On the export side, fragile products such as sanitary items are usually wrapped in straw to insulate them from shocks and shocks. But Sri Lanka does not accept products packaged in straw. Instead, these products are required to be packaged in five corrugated cardboard boxes. Since India does not produce enough boxes of this type to meet existing demand, they must be imported. This increases packaging costs and undermines competitiveness in the international market. These types of issues must be taken into account if the reasons why a free trade agreement leads to an unfavourable trade balance are discussed. Before the signing of the agreement, Kerala`s Chief Minister, V.S. Achuthanandan, led a delegation to the Indian Prime Minister to protest against the free trade agreement. The state of Kerala is a major exporter of domestic exports of plantation products. It is concerned that cheap imports of rubber, coffee and fish will reduce local production and ultimately harm farmers and their economies.  Kerala has already experienced a flood of its market with cheap imports under the 2006 South Asia Free Trade Agreement. Cheap coconuts from Sri Lanka and palm oil from Malaysia have since hampered the cultivation of Kerala coconut.  Currently, each food exported from either India or Sri Lanka is tested twice – once in the port of origin and again in the destination port – which unnecessarily increases the trading time.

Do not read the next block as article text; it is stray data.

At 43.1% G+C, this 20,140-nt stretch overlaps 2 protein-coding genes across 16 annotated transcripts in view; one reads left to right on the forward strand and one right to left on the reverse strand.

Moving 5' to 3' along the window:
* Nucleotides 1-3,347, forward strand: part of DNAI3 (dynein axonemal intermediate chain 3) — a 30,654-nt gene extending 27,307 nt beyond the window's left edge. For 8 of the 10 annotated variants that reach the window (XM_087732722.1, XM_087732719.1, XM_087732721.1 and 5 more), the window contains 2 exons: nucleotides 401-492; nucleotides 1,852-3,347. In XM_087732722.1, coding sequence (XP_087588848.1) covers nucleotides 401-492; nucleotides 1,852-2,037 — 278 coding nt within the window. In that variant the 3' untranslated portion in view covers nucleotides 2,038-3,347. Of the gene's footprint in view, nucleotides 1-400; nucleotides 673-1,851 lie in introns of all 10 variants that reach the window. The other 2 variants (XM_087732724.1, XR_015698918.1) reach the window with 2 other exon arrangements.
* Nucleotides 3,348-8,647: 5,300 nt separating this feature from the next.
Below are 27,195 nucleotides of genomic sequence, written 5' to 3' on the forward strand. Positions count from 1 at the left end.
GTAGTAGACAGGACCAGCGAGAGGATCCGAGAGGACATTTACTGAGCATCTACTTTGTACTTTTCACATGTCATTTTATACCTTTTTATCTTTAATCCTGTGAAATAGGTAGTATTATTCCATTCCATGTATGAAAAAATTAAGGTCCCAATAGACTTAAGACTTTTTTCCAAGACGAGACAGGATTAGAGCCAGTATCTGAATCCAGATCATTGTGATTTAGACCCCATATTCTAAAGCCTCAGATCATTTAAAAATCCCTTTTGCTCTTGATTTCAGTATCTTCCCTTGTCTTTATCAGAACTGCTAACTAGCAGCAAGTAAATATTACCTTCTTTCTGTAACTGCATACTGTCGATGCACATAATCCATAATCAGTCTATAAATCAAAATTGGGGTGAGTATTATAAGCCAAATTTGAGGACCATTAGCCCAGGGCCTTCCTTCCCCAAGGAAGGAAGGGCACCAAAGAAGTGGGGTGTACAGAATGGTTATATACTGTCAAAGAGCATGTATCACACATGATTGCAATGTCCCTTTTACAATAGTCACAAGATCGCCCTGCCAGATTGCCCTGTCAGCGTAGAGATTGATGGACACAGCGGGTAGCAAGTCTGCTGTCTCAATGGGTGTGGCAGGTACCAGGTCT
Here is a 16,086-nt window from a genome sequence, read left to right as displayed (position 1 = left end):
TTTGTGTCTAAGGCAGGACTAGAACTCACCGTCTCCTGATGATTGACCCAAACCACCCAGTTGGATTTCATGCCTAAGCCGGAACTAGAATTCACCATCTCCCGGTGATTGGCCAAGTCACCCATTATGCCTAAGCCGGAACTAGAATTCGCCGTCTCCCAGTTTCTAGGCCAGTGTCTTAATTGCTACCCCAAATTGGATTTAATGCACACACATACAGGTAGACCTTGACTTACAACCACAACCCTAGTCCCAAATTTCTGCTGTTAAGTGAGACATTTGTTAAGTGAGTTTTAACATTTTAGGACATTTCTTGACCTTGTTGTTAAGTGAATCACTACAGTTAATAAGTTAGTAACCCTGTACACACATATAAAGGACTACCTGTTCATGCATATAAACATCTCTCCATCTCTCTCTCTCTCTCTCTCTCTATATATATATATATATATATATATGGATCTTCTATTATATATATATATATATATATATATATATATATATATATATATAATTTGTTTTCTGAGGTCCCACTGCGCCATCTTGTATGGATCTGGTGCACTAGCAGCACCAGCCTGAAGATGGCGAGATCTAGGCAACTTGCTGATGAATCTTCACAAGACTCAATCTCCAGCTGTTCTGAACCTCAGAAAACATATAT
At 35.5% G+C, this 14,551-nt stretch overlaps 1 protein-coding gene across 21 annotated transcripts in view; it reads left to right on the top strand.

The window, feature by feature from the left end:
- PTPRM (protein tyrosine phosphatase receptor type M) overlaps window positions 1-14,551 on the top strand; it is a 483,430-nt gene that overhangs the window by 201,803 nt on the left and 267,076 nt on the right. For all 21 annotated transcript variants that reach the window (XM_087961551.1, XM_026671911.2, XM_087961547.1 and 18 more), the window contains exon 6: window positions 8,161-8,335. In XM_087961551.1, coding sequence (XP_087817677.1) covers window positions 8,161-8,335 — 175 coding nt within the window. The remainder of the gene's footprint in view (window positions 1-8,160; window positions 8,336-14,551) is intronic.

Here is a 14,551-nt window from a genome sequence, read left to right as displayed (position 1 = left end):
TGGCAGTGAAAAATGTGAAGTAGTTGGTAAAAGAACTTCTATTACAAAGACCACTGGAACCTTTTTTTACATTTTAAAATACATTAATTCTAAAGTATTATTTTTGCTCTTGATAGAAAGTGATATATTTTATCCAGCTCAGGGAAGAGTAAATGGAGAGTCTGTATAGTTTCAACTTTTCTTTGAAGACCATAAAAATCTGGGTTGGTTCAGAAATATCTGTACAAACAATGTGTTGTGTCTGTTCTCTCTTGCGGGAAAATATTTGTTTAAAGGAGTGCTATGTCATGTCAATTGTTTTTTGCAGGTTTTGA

This is because the harmonization of food standards has not received special attention. Due to the lack of adequate storage options at ports, particularly for items requiring refrigerated storage, it is possible that merchants may suffer losses due to damage to goods. Few issues divide economists and the scope of public opinion as much as free trade. Studies show that economists at U.S. university faculties are seven times more likely to support a free trade policy than the general public. In fact, the American economist Milton Friedman said: “The economic profession was almost unanimous on the question of the desire for free trade.” India has already signed framework agreements with the ASEAN (Association of Southeast Asian Nations) and MERCOSUR (Southern Common Market in Spanish) trade blocs, as well as with countries such as Japan and Korea.